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Old 12-24-2012, 08:06 PM   #11
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Originally Posted by jennyema View Post

That looks delicious!

I hear you about doneness and sear. How did you sear it? A screaming hot cast iron skillet for a bit longer might get you that crust that would make it perfect.
We put it on super hot, direct heat on our gas grill. We like the flavor open flame gives meat. Trying chicken for dinner :) Could do cast iron for the chicken, maybe. I'll ask bf what he thinks...
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Old 12-24-2012, 08:34 PM   #12
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Cooking chicken in water... Weird!




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Old 12-24-2012, 10:38 PM   #13
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I decided to try browning the chicken in cast iron, as suggested. It was around 400, browning the chicken almost instantly. It was definitely good. Moist and juicy, but I can't say it was really any better than any properly cooked chicken breast. I also miss the grill flavor, since it was browned in a pan. Next time we will finish on the grill again. Definitely a plus that you can pretty much forget about it while its in the water (other than checking the temp), and then dinner is ready almost instantly once it's done in the water. Makes it easier to concentrate on the side dishes. I also like that it almost guarantees it will be cooked perfectly every time.


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Old 12-25-2012, 02:06 PM   #14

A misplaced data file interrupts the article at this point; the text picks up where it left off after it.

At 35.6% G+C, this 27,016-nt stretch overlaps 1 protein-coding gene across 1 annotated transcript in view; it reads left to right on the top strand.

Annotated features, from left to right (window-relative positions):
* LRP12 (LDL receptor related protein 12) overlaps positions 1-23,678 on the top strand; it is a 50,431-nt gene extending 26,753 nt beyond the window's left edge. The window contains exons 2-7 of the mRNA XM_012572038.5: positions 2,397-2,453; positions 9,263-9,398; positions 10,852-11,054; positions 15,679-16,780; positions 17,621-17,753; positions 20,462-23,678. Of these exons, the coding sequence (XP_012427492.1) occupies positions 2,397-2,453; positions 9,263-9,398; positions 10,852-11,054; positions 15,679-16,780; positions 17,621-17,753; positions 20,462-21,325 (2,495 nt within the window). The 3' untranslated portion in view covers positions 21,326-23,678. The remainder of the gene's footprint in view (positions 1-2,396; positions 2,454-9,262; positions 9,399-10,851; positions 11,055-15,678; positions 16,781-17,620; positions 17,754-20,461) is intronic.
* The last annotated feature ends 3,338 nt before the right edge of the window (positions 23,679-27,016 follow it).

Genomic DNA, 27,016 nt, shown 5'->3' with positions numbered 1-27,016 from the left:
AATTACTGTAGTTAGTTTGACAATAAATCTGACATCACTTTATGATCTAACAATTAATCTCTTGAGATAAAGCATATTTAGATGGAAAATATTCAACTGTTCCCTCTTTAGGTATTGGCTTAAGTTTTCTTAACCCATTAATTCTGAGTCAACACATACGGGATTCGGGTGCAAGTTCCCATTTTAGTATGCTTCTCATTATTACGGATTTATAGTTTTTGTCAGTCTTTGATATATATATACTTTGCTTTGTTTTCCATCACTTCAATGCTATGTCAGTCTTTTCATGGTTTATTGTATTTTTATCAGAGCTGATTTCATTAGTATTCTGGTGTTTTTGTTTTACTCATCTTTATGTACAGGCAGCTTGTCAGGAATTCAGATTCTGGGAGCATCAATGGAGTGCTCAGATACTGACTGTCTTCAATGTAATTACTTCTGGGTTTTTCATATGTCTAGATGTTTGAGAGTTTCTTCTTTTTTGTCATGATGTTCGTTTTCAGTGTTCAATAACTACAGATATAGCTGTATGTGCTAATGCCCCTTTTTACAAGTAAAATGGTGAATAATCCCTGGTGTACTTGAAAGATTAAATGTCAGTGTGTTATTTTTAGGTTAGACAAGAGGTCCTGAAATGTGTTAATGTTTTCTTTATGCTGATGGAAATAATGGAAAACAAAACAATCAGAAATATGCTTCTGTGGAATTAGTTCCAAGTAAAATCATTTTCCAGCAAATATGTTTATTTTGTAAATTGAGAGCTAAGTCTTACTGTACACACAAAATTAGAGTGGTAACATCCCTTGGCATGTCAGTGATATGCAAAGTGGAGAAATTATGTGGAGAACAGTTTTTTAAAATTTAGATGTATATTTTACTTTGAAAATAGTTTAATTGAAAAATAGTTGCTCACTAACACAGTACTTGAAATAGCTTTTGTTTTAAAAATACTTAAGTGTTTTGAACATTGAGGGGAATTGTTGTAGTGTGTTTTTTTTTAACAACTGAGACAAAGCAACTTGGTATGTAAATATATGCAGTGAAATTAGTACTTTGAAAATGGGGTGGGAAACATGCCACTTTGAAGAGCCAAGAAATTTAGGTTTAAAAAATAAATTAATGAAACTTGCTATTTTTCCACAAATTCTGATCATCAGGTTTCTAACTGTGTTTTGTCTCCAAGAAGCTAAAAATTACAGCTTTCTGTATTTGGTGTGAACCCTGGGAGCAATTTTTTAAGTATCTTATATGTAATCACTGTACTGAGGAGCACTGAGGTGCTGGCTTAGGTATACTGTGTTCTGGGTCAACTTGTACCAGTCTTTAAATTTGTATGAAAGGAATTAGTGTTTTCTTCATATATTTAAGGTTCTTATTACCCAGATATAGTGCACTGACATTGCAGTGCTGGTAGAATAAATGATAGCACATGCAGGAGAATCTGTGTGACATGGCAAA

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skittle, your meats cooked with the vide method look marvelous! particularly that 2" thick steak yesterday! i can't stop obsessing about it even today. i think you may have started something here at dc...:)
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Old 12-25-2012, 02:20 PM   #15
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skittle, your meats cooked with the vide method look marvelous! particularly that 2" thick steak yesterday! i can't stop obsessing about it even today. i think you may have started something here at dc...:)
I know- I can't wait to do it again with steak, then sear with a blowtorch! It was up there with one of the best steaks I've ever had. I'm going to try doing some ribs, maybe beef brisket, pork shoulder, and more with this method. Even burgers, eggs, and vegetables! I need to figure out a way to not have to babysit the water to maintain the right temp, and then we will be set! Thinking large stock pot, stove on low, with no cover might keep it at a low enough temp. Will be doing some trial and error. My thermometer has an alarm too, so it can warn me if it gets too hot
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Old 12-25-2012, 03:39 PM   #16
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This looks and sounds just great Skittle! That steak is just the way I like it.

As far as keeping the heat consistent, you've convinced me to finally order this, as I've been looking at it for some time, and it would be perfect for not only this, but maintaining temps for deep frying.